By Valori Corral-Nava
“They never did any harm to anyone and still they continued to kill them… For those of us left we continue to struggle and ask for justice.”
EL PASO – Bianey Reyes, 18, nervously pats down the wrinkles in her light-blue t-shirt. She searches for the courage to look up from the floor and her Converse shoes, then raises her head high and sets her brown eyes on a room filled with 20 visiting journalists. In a quiet, restrained voice, she begins to describe the kidnapping of various members of her family, and the murders of her father, uncles, aunts, and cousins by suspected members of the Mexican military in el Valle de Juarez over the last five years.
“In all of these events that happened to my family, the military was always involved and they have yet to arrest anyone responsible for the murders,” said Reyes, who attends El Paso Community College and was granted asylum in the U.S. this summer after a three-year wait.
Reyes testimony at a recent immigration reporting workshop at the University of Texas at El Paso marks the first time she has gone public with her ordeal. She told her story in Spanish to the journalists through an interpreter, Molly Molloy, a librarian at New Mexico State University who daily documents the crime and drug-related violence in neighboring Ciudad Juarez through her e-newsletter Frontera-List, which has nearly 1,000 followers.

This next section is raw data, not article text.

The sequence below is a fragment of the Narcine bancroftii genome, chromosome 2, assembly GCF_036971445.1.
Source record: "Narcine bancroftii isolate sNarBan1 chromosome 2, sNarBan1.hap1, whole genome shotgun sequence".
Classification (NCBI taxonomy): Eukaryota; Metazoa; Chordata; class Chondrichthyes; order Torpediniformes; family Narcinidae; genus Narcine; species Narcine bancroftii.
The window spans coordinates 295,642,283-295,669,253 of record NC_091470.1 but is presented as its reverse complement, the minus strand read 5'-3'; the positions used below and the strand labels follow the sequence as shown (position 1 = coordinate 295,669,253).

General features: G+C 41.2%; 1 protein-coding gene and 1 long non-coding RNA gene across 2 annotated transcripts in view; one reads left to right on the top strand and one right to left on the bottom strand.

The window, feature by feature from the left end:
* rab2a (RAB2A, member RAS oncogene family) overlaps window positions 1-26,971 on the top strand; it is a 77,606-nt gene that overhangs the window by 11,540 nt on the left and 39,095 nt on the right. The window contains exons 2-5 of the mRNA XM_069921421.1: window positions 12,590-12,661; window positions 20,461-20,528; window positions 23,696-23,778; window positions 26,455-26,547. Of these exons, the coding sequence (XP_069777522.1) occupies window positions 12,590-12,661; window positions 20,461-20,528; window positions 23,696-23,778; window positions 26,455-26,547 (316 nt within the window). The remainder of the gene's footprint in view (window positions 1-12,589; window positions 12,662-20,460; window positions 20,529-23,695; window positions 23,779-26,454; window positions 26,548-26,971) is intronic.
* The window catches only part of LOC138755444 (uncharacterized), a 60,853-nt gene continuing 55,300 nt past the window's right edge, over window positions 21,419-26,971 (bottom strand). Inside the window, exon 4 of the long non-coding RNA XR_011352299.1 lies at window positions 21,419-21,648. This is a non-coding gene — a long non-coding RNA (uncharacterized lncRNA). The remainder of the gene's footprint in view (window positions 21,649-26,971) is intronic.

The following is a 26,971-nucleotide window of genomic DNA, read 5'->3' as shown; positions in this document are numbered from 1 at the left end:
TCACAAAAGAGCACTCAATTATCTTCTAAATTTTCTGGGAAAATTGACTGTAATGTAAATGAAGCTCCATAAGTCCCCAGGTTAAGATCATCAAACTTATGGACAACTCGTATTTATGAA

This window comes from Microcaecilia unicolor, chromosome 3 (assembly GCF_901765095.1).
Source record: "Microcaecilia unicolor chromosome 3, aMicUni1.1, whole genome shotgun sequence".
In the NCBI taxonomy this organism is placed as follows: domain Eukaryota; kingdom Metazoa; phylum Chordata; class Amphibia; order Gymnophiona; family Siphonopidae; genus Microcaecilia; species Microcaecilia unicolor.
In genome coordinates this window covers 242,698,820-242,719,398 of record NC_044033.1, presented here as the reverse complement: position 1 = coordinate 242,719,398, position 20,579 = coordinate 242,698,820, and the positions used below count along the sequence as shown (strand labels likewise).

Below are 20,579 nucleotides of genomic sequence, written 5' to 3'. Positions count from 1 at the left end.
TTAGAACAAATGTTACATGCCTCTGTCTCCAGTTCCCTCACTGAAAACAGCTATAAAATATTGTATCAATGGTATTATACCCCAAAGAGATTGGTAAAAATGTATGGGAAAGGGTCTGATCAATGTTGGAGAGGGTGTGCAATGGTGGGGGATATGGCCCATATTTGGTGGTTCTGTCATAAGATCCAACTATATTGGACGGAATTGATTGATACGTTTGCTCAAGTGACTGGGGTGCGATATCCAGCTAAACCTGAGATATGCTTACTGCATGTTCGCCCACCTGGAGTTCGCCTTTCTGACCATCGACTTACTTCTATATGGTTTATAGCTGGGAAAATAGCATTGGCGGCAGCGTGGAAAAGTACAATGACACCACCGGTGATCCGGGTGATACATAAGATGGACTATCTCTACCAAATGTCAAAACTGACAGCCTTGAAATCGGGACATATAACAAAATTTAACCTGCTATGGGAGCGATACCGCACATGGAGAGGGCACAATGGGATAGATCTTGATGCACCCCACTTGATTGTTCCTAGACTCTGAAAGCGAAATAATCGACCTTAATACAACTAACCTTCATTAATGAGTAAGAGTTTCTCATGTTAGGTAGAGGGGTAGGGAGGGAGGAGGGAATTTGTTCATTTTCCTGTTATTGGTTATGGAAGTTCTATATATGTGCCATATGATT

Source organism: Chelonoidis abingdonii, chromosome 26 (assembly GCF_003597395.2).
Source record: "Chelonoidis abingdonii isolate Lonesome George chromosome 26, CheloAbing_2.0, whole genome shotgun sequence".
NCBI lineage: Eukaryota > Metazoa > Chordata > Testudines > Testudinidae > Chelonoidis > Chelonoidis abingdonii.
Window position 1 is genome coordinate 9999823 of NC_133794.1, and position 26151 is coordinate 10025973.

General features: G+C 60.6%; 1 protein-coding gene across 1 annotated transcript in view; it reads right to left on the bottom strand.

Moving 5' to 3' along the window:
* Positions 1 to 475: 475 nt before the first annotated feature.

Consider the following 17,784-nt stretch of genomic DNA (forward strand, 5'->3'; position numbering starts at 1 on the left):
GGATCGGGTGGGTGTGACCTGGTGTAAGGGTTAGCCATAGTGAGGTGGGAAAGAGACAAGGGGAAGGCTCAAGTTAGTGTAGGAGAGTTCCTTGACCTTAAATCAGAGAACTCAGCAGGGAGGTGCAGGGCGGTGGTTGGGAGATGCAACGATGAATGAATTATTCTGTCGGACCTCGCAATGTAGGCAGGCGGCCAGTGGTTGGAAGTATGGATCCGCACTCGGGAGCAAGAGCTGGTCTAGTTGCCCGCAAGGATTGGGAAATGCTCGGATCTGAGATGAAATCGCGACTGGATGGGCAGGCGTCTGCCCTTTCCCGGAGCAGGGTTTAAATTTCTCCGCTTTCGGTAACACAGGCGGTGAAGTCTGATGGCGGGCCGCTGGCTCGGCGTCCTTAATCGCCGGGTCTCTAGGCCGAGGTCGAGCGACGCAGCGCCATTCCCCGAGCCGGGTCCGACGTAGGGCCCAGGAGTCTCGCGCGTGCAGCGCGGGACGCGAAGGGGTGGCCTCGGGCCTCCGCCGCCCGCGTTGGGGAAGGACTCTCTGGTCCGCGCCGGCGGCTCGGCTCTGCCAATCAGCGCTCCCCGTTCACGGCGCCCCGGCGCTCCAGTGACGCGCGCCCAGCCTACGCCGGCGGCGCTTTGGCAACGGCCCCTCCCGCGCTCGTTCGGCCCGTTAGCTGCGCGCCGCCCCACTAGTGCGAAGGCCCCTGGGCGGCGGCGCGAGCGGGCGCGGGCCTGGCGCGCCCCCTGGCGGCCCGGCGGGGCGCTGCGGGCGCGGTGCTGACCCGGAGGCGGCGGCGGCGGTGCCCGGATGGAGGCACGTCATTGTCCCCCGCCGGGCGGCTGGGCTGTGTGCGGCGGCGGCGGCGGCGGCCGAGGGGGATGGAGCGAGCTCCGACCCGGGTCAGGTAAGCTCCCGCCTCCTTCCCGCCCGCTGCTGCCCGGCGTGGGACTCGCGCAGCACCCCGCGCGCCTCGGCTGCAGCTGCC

The attacks on Reyes’s family began when her cousin Julio Cesar Reyes was murdered in November of 2008. After that, other family members began receiving death threats. In el Valle de Juarez, the Reyes family was referred to as los panaderos, the bakers, and had operated a small bakery in the community since the time of her grandfather. They had a history of social activism and frequently helped solve problems for members of the community.
“Vaya con los panaderos, los van a ayudar. Go with the bakers, they will help you,” Reyes recalled how neighbors often referred to her family.
“My aunt Josefina Reyes Salazar was then killed in January of 2010; my family continued to demonstrate and protest to the authorities so that my family’s murders should be cleared up, but the government never gave us any answers,” she said.
El Paso Immigration Attorney Eduardo Beckett (right) considers that immigration judges in El Paso “have become desensitized to the realities of the violence in Mexico”. (Luis Hernández/Borderzine.com)
Next to die was her father, Rubén Reyes, who was murdered in Ciudad Juarez on August 18 of that year. “That same day the Mexican military…